Tag Archives: prognosis

Triumph Over Diagnosis

If you’ve ever heard a doctor deliver bad news, everything about that moment is probably seared into your brain with a permanence that rivals the moment you heard that Kennedy had been shot (if you’re that old) or the Towers had been hit (if you’re not.)

Is it because our doctors are the white-robed, high priests of medicine that their every word, frown, or raised eyebrow has the power to plunge us into the depths of despair? Is this why we scrutinize their phrases and mannerisms for clues about the future of our bodies?

Of course doctors — despite the mystique surrounding them — aren’t the high priests of medicine and they don’t have ultimate knowledge about our destinies. As one very wise doctor once told me, “a diagnosis — or a prognosis — for that matter, is just an opinion.” A well-informed opinion, to be sure, but not one that is carved in stone. If I had believed the neurologists who told me twelve years ago that I would probably never walk or fully use my left arm again, I’d be an invalid today. If my friend Janet had believed the oncologist who told her that she had one year to live, she would not now — ten years later — be writing her memoirs and enjoying her grandchildren.

The stories of triumph over diagnosis go on and on, and every time I hear or write about another one, I am awed anew at the power of the human spirit to overcome medical calamities that look hopeless. When I woke up from surgery with my half my body paralyzed by a stroke, what I thought was a calamity actually turned out to be a gift: It taught me something about myself and launched me on a new professional path. On this path, I have been privileged to meet and write the stories of courageous people who chose to disobey their diagnoses and to forge their own destinies of healing. Their very existence gives hope to all of us.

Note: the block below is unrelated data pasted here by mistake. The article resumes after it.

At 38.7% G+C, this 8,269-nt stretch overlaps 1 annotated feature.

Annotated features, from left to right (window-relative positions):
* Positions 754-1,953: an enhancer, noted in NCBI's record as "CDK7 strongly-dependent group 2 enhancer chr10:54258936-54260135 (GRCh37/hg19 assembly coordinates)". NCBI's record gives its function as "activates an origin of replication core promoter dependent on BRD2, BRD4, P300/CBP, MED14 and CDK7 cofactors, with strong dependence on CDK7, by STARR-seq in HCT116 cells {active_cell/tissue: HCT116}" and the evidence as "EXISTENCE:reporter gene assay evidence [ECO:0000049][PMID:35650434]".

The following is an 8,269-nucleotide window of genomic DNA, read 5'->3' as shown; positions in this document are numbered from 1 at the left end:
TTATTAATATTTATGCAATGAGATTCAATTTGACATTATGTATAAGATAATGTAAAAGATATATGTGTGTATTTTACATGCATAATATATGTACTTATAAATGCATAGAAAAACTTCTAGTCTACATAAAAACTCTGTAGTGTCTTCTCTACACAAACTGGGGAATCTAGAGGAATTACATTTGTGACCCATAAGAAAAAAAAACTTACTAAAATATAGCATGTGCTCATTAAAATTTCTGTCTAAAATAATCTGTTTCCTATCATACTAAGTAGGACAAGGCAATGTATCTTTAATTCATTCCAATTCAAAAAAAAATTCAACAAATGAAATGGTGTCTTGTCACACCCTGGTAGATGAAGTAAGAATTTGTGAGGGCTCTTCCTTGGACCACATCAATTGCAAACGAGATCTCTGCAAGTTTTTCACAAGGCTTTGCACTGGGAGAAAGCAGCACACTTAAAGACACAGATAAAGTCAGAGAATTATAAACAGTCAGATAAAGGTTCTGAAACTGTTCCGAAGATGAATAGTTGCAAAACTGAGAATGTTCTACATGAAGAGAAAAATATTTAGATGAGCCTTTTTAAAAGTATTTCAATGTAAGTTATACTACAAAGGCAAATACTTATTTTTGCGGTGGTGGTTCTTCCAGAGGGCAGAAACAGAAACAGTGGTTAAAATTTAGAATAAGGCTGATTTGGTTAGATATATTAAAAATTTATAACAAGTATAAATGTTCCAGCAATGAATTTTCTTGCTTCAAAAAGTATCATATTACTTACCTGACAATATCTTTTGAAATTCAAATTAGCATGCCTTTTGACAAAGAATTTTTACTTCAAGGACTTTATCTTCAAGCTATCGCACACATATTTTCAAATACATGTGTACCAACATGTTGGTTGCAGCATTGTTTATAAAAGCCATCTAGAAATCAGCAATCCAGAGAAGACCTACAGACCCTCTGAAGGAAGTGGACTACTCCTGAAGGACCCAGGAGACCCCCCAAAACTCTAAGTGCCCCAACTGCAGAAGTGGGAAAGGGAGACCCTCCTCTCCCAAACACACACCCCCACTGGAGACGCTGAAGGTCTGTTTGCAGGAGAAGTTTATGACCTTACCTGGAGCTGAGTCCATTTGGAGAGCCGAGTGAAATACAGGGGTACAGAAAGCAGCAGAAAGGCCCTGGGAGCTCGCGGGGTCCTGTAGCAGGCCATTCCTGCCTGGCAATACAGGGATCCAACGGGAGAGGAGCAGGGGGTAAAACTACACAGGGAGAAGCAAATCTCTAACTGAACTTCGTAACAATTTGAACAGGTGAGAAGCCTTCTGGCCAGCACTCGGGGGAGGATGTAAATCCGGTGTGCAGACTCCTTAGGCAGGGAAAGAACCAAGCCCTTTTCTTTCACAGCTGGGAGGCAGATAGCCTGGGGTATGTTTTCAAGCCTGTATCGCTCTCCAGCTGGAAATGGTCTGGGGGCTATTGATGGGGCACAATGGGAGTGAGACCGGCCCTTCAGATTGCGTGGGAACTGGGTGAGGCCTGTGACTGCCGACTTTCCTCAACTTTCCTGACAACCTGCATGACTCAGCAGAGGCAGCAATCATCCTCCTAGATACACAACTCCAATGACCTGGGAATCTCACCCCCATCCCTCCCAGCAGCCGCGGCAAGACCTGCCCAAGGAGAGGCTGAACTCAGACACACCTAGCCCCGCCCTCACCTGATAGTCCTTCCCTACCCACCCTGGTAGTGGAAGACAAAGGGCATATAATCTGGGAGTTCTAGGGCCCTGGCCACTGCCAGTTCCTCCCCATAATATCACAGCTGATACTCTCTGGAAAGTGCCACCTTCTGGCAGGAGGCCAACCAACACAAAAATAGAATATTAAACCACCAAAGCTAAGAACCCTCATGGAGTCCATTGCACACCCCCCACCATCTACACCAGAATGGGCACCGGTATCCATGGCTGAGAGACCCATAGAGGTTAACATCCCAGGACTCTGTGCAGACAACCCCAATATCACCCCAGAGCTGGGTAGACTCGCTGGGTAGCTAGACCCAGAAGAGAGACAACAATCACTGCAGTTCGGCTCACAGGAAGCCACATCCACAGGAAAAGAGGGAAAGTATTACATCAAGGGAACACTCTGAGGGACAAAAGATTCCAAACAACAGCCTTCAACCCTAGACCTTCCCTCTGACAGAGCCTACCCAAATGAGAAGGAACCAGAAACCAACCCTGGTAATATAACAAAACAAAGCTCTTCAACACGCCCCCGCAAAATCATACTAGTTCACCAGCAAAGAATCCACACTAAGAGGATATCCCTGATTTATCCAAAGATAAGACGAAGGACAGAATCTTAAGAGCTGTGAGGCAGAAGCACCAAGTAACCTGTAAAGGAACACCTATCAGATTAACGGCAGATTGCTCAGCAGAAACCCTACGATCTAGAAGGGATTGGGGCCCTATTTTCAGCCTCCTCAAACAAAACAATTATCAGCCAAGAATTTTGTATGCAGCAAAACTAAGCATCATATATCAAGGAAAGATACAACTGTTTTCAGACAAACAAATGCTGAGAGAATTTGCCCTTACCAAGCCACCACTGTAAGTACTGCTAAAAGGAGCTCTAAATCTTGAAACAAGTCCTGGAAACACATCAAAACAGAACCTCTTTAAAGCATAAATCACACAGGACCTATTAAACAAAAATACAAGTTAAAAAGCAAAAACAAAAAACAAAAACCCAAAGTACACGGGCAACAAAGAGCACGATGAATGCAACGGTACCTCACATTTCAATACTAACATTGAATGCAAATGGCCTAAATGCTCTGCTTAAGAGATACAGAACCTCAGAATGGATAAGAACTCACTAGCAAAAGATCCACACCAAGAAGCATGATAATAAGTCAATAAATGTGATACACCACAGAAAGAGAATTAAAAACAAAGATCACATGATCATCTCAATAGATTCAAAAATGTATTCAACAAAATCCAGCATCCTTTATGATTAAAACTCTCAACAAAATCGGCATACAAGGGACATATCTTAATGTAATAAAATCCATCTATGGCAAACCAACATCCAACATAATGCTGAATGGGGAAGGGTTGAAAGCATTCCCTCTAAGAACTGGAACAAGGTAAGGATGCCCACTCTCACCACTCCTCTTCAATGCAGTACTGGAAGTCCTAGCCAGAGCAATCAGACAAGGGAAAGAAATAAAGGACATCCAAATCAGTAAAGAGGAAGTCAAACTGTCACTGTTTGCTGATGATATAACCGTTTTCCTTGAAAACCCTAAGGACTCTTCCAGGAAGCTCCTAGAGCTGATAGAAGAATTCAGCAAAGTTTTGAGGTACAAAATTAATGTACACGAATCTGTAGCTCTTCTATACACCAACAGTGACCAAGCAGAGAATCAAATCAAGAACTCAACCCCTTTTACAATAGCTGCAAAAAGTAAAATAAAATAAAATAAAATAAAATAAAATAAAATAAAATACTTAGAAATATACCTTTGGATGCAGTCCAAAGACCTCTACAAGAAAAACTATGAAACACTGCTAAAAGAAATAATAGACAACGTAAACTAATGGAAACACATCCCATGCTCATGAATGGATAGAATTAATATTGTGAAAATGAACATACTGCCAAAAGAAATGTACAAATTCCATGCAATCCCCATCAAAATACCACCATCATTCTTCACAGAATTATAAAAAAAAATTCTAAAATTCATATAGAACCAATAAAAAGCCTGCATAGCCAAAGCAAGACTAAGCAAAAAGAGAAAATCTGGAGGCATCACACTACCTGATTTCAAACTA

Of course we need our doctors. They are trained to make diagnoses. But they are not infallible. We should temper their opinions with what we know about ourselves. And they in turn need to recognize that their words are powerful influences on our bodies, minds and spirits, and they should be chosen wisely. We want our doctors to tell us the truth as they see it, but we also need them to be our partners in hope. Because, after all, neither they nor we really know what the future holds.

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Filed under Cancer, Doctors, Healing, stroke